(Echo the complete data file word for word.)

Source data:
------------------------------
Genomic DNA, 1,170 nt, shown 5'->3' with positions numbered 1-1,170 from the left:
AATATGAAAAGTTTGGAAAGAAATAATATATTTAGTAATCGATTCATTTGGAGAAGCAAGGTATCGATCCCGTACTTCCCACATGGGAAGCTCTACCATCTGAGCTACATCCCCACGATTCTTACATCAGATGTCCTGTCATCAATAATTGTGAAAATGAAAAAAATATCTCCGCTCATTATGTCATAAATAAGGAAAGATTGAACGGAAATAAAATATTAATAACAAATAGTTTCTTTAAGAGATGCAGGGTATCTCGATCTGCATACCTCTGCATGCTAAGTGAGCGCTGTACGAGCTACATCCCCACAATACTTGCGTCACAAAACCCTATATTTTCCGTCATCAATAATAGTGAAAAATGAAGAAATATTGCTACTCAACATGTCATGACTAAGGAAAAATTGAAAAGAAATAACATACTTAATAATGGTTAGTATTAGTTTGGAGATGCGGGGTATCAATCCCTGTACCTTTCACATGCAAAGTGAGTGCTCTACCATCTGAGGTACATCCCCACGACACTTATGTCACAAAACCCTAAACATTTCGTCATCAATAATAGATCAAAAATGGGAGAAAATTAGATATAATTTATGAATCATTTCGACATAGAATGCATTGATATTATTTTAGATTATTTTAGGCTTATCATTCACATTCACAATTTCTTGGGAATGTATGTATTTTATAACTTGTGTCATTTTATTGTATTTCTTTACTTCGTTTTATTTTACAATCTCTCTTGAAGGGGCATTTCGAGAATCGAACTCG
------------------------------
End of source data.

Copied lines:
Genomic DNA, 1,170 nt, shown 5'->3' with positions numbered 1-1,170 from the left:
AATATGAAAAGTTTGGAAAGAAATAATATATTTAGTAATCGATTCATTTGGAGAAGCAAGGTATCGATCCCGTACTTCCCACATGGGAAGCTCTACCATCTGAGCTACATCCCCACGATTCTTACATCAGATGTCCTGTCATCAATAATTGTGAAAATGAAAAAAATATCTCCGCTCATTATGTCATAAATAAGGAAAGATTGAACGGAAATAAAATATTAATAACAAATAGTTTCTTTAAGAGATGCAGGGTATCTCGATCTGCATACCTCTGCATGCTAAGTGAGCGCTGTACGAGCTACATCCCCACAATACTTGCGTCACAAAACCCTATATTTTCCGTCATCAATAATAGTGAAAAATGAAGAAATATTGCTACTCAACATGTCATGACTAAGGAAAAATTGAAAAGAAATAACATACTTAATAATGGTTAGTATTAGTTTGGAGATGCGGGGTATCAATCCCTGTACCTTTCACATGCAAAGTGAGTGCTCTACCATCTGAGGTACATCCCCACGACACTTATGTCACAAAACCCTAAACATTTCGTCATCAATAATAGATCAAAAATGGGAGAAAATTAGATATAATTTATGAATCATTTCGACATAGAATGCATTGATATTATTTTAGATTATTTTAGGCTTATCATTCACATTCACAATTTCTTGGGAATGTATGTATTTTATAACTTGTGTCATTTTATTGTATTTCTTTACTTCGTTTTATTTTACAATCTCTCTTGAAGGGGCATTTCGAGAATCGAACTCG